Sen. Kelly Loeffler said during a rally with President Donald Trump Monday evening that she would join about a dozen of her GOP colleagues in objecting to slates of electoral votes from key battleground states.
“I have an announcement, Georgia,” Loeffler said at a rally in Dalton. “On Jan. 6, I will object to the Electoral College vote.”
BREAKING: @KLoeffler at rally in GA “I have an announcement to make GA: On January 6th, I will object to the Electoral College vote!” 🇺🇸 pic.twitter.com/A6AJkCVRdp
— Murray 🇺🇸 (@Rothbard1776) January 5, 2021
“We’re gonna get this done,” she added to raucous cheers from the crowd.
At the same rally, the president said that if Georgians “want to see a message to the powerful forces that are trying to control your country,” they should vote Tuesday for Loeffler and her in-state colleague, Sen. David Perdue.
Loeffler faces Rafael Warnock while Perdue faces off against Jon Ossoff.
Both Democratic challengers have controversial histories.
Warnock has questioned Christians’ military service and appears to have made anti-Semitic remarks while he’s also been accused by his wife of domestic abuse. In addition, he allegedly looked the other way amid claims of child abuse at a summer camp he ran for years.
Ossoff, meanwhile, has come under fire for having business ties to a Hong Kong firm with ties to China’s Communist government.
Over the weekend, Sen. Ted Cruz (R-Texas) announced that he and 11 other GOP senators and senators-elect would sign-on to a growing number of House Republicans who have also pledged to object to the electoral slate.
In an interview with Fox News’ Maria Bartiromo, Perdue urged fellow Republicans to object to the electors but said his own race likely wouldn’t be certified for “a week to 10 days” after polls close on Tuesday, so he “technically” won’t be seated yet.
I urge my colleagues to object. I stand with @realDonaldTrump. #GASen #gapol pic.twitter.com/kUXkQ5Nzfg
— David Perdue (@Perduesenate) January 4, 2021
“The election of 2020, like the election of 2016, was hard-fought and, in many swing states, narrowly decided. The 2020 election, however, featured unprecedented allegations of voter fraud, violations and lax enforcement of election law, and other voting irregularities,” Cruz said in a statement.
“Voter fraud has posed a persistent challenge in our elections, although its breadth and scope are disputed. By any measure, the allegations of fraud and irregularities in the 2020 election exceed any in our lifetimes,” he added.
He was initially joined by Sens. Ron Johnson (Wis.), James Lankford (Okla.), Steve Daines (Mont.), John Kennedy (La.), Marsha Blackburn (Tenn.), and Mike Braun (Ind.), as well as Sens.-elect Cynthia Lummis (Wyoming), Roger Marshall (Kan.), Bill Hagerty (Tenn.) and Tommy Tuberville (Ala.).
Democrats and left-leaning media outlets have blasted the GOP objections. But Democrats objected to electoral results the last three times a Republican president was elected; in 2000, 2004, and 2016.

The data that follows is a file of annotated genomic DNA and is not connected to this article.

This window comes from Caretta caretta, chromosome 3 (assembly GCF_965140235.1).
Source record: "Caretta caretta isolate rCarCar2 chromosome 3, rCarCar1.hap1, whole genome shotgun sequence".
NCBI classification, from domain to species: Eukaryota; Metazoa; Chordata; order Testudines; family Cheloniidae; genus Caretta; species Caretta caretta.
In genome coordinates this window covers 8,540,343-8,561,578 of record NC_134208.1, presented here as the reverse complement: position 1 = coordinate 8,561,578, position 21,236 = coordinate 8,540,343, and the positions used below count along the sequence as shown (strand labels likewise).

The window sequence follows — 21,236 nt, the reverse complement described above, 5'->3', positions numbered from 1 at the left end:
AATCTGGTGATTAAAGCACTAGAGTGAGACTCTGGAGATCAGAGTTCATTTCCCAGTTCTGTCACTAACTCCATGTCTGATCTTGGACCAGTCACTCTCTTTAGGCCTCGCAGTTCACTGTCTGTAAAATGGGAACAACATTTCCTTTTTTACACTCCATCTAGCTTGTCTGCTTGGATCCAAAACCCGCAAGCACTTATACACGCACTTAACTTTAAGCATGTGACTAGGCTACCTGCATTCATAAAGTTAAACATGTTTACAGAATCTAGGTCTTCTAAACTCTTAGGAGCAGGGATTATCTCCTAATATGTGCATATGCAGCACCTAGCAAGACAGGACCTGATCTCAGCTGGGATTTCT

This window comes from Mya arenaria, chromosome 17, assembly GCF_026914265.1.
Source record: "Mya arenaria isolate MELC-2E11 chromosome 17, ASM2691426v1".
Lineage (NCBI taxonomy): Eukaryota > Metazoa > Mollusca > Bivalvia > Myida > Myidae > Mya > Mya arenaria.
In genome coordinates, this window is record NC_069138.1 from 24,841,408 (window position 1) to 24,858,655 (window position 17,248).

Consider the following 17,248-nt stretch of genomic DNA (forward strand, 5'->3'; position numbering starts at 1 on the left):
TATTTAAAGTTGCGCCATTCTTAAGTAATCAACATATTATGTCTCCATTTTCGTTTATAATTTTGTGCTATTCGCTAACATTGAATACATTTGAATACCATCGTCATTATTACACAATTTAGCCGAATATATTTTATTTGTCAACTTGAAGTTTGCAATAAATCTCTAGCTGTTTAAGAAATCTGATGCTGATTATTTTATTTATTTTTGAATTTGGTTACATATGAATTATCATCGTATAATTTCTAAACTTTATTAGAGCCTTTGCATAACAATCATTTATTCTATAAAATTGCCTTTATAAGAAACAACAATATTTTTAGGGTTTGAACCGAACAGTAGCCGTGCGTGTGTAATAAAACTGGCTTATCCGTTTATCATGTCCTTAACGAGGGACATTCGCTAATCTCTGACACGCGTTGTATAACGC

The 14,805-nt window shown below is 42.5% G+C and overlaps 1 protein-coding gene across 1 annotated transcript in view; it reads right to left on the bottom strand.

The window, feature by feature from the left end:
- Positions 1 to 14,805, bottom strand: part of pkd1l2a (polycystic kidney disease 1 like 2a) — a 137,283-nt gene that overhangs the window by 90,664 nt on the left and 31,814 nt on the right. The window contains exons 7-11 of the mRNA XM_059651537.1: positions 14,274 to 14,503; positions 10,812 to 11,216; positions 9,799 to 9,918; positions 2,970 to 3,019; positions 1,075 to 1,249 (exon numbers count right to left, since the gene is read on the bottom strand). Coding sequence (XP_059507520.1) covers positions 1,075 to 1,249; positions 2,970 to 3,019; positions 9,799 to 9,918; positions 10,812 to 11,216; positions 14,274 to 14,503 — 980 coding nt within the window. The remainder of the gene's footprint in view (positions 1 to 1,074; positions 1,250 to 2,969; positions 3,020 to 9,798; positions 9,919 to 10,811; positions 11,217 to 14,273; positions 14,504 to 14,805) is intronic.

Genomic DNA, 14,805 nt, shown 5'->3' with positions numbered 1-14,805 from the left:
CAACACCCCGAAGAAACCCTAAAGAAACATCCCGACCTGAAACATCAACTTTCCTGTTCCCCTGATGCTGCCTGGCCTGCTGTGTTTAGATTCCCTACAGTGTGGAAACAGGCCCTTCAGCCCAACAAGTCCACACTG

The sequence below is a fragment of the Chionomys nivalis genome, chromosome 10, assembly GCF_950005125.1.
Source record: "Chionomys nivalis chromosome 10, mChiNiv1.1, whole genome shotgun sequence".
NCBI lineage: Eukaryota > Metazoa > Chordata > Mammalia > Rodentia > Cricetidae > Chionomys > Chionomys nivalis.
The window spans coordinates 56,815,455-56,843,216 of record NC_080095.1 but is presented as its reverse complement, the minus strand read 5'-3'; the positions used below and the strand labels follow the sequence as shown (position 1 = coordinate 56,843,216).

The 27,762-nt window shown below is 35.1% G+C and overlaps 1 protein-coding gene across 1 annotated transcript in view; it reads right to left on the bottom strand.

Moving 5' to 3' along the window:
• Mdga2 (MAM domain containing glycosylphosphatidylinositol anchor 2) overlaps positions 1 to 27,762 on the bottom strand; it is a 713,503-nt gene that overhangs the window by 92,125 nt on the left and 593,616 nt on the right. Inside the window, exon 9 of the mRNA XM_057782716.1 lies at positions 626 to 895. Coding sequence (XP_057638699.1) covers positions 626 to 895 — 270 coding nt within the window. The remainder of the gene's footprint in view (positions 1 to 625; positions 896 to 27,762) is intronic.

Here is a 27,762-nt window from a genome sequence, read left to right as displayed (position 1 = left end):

Specifically, Republicans are objecting to changes made to voting rules and procedures ahead of the Nov. 3 election they say are unconstitutional; under Article II, Sect. 1, Clause 2, only state legislatures have the authority to make such changes.
But before Nov. 3, voting procedures were changed by secretaries of state, governors, and state courts in Michigan, Pennsylvania, Georgia, and Wisconsin, ostensibly to accommodate Americans concerned about COVID-19.
Former Justice Department official and constitutional law expert Mark Levin explained what took place on his Monday evening radio show.
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“The framers deliberatively and with much thought created the Electoral College process, in which the people and their elected legislatures — both state and national — would play important roles. But the electoral process rested first and foremost on the state legislatures directing how the electors would be chosen,” he said.
“The reason: While rejecting the direct election of a president, the framers concluded that the state legislatures were closest to the people in their respective states and would be the best representatives of their interests,” he added.
“At no time did the framers even raise the possibility that governors, attorneys general, secretaries of state, election boards, administrators, etc., would play any significant role in the electoral process. Indeed, certain of those offices did not even exist.”
Levin also explained that following the 2016 election, the Democratic Party and various allied groups filed several lawsuits in key battleground states won by the president in an attempt to circumvent GOP-majority legislatures.
“Consequently, in each of these four battleground states — and there were others — whether through executive fiats or litigation, key, if not core, aspects of state election laws were fundamentally altered in contravention of the explicit power granted to the state legislatures and, therefore, in violation of the federal Constitution and the process set forth for directing the selection of electors,” he noted.
“And this is before we even get to the issue of voter fraud.”
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